Magwitch is more of a thug busting up a pawn shop than a smooth criminal: that role is left to the gentleman-like Compeyson. The novel is full of criminals, from Orlick to Magwitch to Molly to Arthur Havisham—so many, in fact, that we have to ask if criminals are really a "class" in the way that a lot of nineteenth-century people thought, or if people become criminals out of misfortune and harsh upbringings. Are these miscreants born bad, or are they driven to crime by neglect and forced back to it by an unjust legal system?
Questions About Criminality
- Who are the criminals in this novel? Are all criminals breaking the law? Or do some people engage in criminal activity without breaking the law?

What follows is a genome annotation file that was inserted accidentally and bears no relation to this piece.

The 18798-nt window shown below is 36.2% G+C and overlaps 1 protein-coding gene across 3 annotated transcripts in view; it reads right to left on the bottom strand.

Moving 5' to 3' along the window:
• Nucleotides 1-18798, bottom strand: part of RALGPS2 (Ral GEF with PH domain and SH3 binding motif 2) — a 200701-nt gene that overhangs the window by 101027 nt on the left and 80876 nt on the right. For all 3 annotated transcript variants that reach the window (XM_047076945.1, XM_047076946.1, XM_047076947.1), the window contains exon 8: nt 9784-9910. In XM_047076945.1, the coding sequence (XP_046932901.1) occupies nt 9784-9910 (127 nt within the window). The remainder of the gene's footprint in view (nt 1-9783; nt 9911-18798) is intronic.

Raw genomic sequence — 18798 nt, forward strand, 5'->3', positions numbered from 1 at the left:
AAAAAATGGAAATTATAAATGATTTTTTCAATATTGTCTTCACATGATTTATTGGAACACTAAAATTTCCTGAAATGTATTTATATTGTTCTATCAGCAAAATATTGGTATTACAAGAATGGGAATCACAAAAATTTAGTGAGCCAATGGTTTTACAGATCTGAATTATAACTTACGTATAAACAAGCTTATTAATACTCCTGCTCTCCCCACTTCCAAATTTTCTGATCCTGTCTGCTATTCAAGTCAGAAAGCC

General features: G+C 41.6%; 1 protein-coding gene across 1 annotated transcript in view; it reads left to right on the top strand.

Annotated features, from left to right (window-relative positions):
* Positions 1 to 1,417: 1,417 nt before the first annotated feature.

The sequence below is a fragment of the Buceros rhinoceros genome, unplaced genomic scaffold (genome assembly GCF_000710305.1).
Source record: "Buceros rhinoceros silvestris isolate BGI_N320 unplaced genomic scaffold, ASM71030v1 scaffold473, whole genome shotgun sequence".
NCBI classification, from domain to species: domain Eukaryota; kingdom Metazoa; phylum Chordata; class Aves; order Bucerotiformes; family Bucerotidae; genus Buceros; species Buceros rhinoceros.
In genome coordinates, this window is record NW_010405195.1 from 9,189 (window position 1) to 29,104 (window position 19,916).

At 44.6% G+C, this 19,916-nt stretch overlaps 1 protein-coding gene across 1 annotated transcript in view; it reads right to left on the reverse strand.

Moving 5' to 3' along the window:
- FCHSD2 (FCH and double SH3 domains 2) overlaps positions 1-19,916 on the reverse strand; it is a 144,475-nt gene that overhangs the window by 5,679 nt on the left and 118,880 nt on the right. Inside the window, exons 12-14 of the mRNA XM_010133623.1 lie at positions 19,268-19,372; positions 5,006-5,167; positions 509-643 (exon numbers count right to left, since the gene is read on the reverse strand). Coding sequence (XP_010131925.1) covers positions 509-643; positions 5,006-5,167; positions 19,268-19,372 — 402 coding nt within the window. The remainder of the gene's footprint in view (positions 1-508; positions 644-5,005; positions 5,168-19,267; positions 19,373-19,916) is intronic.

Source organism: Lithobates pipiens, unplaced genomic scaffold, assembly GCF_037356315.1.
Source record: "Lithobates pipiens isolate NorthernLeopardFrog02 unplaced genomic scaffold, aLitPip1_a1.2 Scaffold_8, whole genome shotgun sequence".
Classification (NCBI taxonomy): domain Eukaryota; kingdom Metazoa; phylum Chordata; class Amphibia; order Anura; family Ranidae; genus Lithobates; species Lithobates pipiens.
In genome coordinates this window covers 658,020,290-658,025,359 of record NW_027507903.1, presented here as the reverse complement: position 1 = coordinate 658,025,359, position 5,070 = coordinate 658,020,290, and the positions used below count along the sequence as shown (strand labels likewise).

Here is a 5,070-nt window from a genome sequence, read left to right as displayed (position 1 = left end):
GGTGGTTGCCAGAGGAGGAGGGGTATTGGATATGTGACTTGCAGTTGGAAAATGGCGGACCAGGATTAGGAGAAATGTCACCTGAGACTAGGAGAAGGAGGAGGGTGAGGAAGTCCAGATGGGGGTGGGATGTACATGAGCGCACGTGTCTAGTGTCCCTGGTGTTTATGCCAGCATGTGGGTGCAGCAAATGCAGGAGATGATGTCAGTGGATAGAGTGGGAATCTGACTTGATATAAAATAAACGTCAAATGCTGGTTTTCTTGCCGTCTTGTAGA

- What role does the law play in notions of right and wrong in Great Expectations?
- Why are Jaggers and Wemmick so popular at Newgate Prison and among Londoners?
Chew on This
Pip's first encounter with Magwitch prevents his ultimate happiness: he would eventually have become happy with his life on the marshes if Magwitch hadn't started funding him.
In Great Expectations, law and justice have more to do with appearance than with action.